From the battlefields of France, the disease spread rapidly around the world. On August 15, the flu arrived in Freetown, Sierra Leone, which was a British colony, brought by two hundred infected British sailors aboard the HMS Manuta. Mortality rates throughout Sierra Leone eventually approached three percent of the population. Departing Freetown, the Shango transported the virus to Accra on the Gold Coast (Ghana), and from thence to the Cape Coast. In the middle of September, the SS Bida, which had also called at Freetown, took the flu to Lagos, Nigeria, where it spread into the interior of Africa along the rail lines, rivers, roads, and bicycle paths. Finally, the Jaroslav and the Veronej, which, like the other vessels, had made port at Freetown, returned to Cape Town carrying 1,300 members of the South African Native Labour Contingent who had served in France. These men introduced the virus to southern and central Africa.
The flu had arisen without warning and was especially virulent. It challenged established knowledge about the nature of such diseases, killing not the young and the old, but instead men and women who were in the prime of life. Not only did doctors struggle to treat it, but they were also at a loss about how to understand it. To their astonishment and dismay, they found useless all the familiar and reliable methods for remedying the disease. Misunderstanding its etiology, doctors, in fact, applied measures that could not have been effective. They did not know until 1933 that viruses cause the flu, and so they administered vaccines against a bacillus, the presumed cause, an antidote that proved futile. Dr. E.E. Wood, a South African physician, registered his bewilderment and frustration in dealing with the flu, when he wrote that “one of the most distressing conditions in respect to the recent visit of epidemic influenza to South Africa was the extreme uncertainty which existed in medical minds as to the best method of dealing with the outbreak. We had a rough idea that care was necessary, that fresh air was an essential, but as to medical treatment our minds were fogged.” His colleague, Dr. R. Leigh, confirmed that his experience “of the treatment of influenza is mainly negative. The only things of undoubted value are care of patients, going to bed in good time, and not getting up until convalescence is assured. All treatment appears to fail in severe cases, especially when the lungs are affected. So far as I have observed, inoculation, preventive or for treatment, is of doubtful value.” Meanwhile, popular remedies abounded. Advertisements extolled the benefits of liquor, tobacco, garlic, camphor, cinnamon, quinine, and sugar cubes soaked in kerosene, while proposed “home cures” included laudanum, tincture of belladonna, chlorate of potash, iodine, chloroform, ipecac, creosote, jiggery, which was concentrated cane sugar, betel-nut, and black pepper.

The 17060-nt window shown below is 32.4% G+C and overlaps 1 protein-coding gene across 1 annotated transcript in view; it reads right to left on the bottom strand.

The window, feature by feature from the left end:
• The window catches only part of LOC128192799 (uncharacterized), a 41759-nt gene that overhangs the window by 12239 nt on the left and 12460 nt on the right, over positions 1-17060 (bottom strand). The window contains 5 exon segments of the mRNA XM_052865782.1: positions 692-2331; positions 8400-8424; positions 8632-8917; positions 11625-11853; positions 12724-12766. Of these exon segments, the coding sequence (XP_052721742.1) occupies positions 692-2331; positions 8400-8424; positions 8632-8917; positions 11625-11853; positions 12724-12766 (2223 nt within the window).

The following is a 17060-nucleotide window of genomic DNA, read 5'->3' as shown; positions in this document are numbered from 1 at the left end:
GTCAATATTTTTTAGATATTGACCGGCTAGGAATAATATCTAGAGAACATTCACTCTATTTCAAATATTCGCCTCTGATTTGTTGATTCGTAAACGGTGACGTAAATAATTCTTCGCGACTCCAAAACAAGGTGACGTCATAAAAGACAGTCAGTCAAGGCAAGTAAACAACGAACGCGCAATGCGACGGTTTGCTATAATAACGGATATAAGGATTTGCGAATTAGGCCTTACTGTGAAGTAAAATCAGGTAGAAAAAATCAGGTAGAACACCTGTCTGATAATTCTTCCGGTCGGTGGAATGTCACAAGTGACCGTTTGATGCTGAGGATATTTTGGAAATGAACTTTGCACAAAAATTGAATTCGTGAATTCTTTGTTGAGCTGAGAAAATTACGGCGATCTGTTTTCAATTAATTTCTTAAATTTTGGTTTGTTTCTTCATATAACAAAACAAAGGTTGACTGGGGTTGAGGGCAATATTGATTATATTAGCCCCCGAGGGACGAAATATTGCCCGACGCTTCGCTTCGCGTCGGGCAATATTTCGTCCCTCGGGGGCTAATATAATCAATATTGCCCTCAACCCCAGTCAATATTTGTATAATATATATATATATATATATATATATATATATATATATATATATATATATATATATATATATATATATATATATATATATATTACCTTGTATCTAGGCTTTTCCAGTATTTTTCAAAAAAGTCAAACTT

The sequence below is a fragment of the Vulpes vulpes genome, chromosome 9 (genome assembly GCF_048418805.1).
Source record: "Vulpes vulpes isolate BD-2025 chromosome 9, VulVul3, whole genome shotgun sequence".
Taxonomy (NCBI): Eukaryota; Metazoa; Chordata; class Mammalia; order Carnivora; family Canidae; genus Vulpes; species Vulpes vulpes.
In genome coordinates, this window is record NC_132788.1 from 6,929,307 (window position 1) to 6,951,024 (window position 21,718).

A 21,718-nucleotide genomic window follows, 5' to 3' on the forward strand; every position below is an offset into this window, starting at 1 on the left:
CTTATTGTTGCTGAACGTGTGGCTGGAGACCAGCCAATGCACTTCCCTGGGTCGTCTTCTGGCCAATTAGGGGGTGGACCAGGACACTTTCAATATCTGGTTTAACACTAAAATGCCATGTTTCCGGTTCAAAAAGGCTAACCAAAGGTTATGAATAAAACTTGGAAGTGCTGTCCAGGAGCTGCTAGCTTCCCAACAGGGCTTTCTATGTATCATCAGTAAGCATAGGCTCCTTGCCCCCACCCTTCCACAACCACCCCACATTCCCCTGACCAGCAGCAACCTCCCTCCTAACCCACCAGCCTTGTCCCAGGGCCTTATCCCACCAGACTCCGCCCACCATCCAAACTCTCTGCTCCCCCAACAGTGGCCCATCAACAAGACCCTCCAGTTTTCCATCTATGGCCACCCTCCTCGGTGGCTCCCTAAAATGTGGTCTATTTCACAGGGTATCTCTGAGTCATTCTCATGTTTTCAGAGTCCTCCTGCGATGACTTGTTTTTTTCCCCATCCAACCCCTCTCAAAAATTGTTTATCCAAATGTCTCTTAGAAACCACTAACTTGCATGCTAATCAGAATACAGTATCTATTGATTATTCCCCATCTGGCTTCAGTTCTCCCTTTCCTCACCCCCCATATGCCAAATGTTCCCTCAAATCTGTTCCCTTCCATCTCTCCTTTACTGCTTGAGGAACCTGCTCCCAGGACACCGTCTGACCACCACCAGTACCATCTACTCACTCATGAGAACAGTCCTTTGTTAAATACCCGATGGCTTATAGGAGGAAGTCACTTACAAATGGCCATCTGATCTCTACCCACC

Politicians around the world were equally baffled and inept. As a consequence, the political response to the pandemic was haphazard at best, and in some cases dangerously negligent. Officials took measures both sensible and misguided to hinder the transmission of the disease. They closed schools, gymnasiums, libraries, theaters, and any other place where persons were likely to congregate in large numbers. At the same time, they often refused to impose strict quarantines or to shut down churches and bars. Apparently, the only two sane responses to the pandemic were to pray or to drink. When out in public, men and women were enjoined to wear masks. These efforts notwithstanding, governments could neither contain nor manage the outbreak, which had defied all expectations.
Confronting the exigencies of war, German authorities refused to make public any information about the flu, and even denied its existence until information about it entered Germany through foreign press agencies. A government directive issued in January 1918, at the very beginning of the outbreak, forbade the publication, or even the public discussion, of the number of persons infected. When the more lethal second wave of the disease entered Germany in August and September, the German government, from national ministries to local municipalities, continued to deny the gravity of the situation.
The influenza pandemic of 1918-1919 was more ruinous than any other natural disaster in history, save the plague that had engulfed Europe during the fourteenth century. It killed more persons than any event of the twentieth century except for the Second World War. “One of the great historic scourges of our time,” declared George Newman, the Chief Medical Officer of the British Ministry of Health, the infection was “a pestilence which affected the well-being of millions of men and women and destroyed more human lives in a few months than did the European war in five years.” A Japanese physician, Dr. Ijiro Gomibuchi, echoed Newman’s sentiments when he wrote simply: “There was no stopping it.” By the fall of 1919, when the pandemic at last receded, the flu had killed at least thirty, and perhaps as many as one hundred, million persons.